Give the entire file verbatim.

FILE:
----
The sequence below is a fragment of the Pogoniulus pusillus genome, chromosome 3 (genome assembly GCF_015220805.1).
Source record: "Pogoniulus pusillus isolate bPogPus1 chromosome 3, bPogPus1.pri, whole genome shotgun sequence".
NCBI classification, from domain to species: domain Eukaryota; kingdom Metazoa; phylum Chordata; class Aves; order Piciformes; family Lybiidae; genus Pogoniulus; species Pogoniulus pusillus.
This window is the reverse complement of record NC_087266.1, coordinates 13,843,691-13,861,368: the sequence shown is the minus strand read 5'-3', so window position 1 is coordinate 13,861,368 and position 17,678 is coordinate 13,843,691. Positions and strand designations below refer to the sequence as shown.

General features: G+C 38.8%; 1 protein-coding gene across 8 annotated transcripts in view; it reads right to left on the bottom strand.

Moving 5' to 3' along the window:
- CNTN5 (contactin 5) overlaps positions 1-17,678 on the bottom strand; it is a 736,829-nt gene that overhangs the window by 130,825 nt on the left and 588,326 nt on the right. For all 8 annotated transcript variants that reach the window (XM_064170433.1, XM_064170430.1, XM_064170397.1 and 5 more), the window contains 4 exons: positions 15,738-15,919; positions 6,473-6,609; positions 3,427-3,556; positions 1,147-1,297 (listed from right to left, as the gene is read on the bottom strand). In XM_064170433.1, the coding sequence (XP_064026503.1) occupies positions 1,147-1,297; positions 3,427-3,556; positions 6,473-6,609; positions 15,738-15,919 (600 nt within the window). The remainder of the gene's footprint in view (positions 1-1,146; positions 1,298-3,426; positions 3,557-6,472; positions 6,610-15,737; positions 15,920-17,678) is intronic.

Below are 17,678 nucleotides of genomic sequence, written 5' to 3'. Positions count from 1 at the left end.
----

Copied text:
The sequence below is a fragment of the Pogoniulus pusillus genome, chromosome 3 (genome assembly GCF_015220805.1).
Source record: "Pogoniulus pusillus isolate bPogPus1 chromosome 3, bPogPus1.pri, whole genome shotgun sequence".
NCBI classification, from domain to species: domain Eukaryota; kingdom Metazoa; phylum Chordata; class Aves; order Piciformes; family Lybiidae; genus Pogoniulus; species Pogoniulus pusillus.
This window is the reverse complement of record NC_087266.1, coordinates 13,843,691-13,861,368: the sequence shown is the minus strand read 5'-3', so window position 1 is coordinate 13,861,368 and position 17,678 is coordinate 13,843,691. Positions and strand designations below refer to the sequence as shown.

General features: G+C 38.8%; 1 protein-coding gene across 8 annotated transcripts in view; it reads right to left on the bottom strand.

Moving 5' to 3' along the window:
- CNTN5 (contactin 5) overlaps positions 1-17,678 on the bottom strand; it is a 736,829-nt gene that overhangs the window by 130,825 nt on the left and 588,326 nt on the right. For all 8 annotated transcript variants that reach the window (XM_064170433.1, XM_064170430.1, XM_064170397.1 and 5 more), the window contains 4 exons: positions 15,738-15,919; positions 6,473-6,609; positions 3,427-3,556; positions 1,147-1,297 (listed from right to left, as the gene is read on the bottom strand). In XM_064170433.1, the coding sequence (XP_064026503.1) occupies positions 1,147-1,297; positions 3,427-3,556; positions 6,473-6,609; positions 15,738-15,919 (600 nt within the window). The remainder of the gene's footprint in view (positions 1-1,146; positions 1,298-3,426; positions 3,557-6,472; positions 6,610-15,737; positions 15,920-17,678) is intronic.

Below are 17,678 nucleotides of genomic sequence, written 5' to 3'. Positions count from 1 at the left end.